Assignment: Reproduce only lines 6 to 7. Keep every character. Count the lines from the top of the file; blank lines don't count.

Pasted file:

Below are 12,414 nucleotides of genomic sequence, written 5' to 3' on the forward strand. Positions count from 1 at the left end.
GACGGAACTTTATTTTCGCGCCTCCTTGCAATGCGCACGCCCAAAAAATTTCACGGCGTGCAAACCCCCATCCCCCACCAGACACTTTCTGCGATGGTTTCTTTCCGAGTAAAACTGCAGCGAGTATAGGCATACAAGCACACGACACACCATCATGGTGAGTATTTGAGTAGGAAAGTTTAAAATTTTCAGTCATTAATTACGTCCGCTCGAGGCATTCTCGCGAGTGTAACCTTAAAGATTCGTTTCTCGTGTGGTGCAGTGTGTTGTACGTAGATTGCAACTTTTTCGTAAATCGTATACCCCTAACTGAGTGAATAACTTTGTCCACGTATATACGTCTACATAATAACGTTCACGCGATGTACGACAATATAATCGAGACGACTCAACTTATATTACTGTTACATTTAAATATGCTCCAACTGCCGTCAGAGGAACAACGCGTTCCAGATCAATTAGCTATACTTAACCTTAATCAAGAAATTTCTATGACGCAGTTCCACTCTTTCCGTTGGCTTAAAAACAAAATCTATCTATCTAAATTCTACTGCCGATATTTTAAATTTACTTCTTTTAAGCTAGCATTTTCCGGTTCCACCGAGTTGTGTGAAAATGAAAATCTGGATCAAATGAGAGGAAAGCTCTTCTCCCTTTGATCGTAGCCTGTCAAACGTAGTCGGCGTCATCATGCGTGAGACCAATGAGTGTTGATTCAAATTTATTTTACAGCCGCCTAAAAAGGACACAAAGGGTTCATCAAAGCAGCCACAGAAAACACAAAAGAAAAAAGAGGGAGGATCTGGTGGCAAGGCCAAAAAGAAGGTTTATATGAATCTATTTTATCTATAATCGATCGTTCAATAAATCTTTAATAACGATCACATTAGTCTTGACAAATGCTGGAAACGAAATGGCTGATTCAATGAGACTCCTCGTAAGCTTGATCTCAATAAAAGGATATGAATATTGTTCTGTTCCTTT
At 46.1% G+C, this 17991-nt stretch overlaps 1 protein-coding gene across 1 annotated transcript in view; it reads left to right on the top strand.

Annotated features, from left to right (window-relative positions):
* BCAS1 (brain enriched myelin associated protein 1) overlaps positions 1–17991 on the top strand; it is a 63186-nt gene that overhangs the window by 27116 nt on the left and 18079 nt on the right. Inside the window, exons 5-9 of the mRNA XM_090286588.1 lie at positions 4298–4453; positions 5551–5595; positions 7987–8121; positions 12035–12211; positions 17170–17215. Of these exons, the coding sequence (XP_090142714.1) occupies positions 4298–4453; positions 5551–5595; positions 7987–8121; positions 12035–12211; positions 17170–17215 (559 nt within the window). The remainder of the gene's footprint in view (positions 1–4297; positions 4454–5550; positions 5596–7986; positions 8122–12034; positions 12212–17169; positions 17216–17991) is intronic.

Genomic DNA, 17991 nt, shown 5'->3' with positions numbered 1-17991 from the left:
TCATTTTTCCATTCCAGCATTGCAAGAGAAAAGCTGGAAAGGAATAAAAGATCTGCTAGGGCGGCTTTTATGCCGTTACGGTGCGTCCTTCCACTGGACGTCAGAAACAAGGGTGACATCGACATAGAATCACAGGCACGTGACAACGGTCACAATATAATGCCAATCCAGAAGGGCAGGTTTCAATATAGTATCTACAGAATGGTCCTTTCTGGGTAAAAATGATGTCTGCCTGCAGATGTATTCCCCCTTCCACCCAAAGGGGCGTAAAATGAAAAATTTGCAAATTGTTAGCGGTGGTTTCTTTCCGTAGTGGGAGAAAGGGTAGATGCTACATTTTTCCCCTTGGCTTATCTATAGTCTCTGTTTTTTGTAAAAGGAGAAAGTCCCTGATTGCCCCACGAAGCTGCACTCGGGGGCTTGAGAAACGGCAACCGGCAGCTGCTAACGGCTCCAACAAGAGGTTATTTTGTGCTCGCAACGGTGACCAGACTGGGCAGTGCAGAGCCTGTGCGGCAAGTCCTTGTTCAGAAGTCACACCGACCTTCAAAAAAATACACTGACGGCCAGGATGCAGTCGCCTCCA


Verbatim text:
Genomic DNA, 17991 nt, shown 5'->3' with positions numbered 1-17991 from the left:
TCATTTTTCCATTCCAGCATTGCAAGAGAAAAGCTGGAAAGGAATAAAAGATCTGCTAGGGCGGCTTTTATGCCGTTACGGTGCGTCCTTCCACTGGACGTCAGAAACAAGGGTGACATCGACATAGAATCACAGGCACGTGACAACGGTCACAATATAATGCCAATCCAGAAGGGCAGGTTTCAATATAGTATCTACAGAATGGTCCTTTCTGGGTAAAAATGATGTCTGCCTGCAGATGTATTCCCCCTTCCACCCAAAGGGGCGTAAAATGAAAAATTTGCAAATTGTTAGCGGTGGTTTCTTTCCGTAGTGGGAGAAAGGGTAGATGCTACATTTTTCCCCTTGGCTTATCTATAGTCTCTGTTTTTTGTAAAAGGAGAAAGTCCCTGATTGCCCCACGAAGCTGCACTCGGGGGCTTGAGAAACGGCAACCGGCAGCTGCTAACGGCTCCAACAAGAGGTTATTTTGTGCTCGCAACGGTGACCAGACTGGGCAGTGCAGAGCCTGTGCGGCAAGTCCTTGTTCAGAAGTCACACCGACCTTCAAAAAAATACACTGACGGCCAGGATGCAGTCGCCTCCA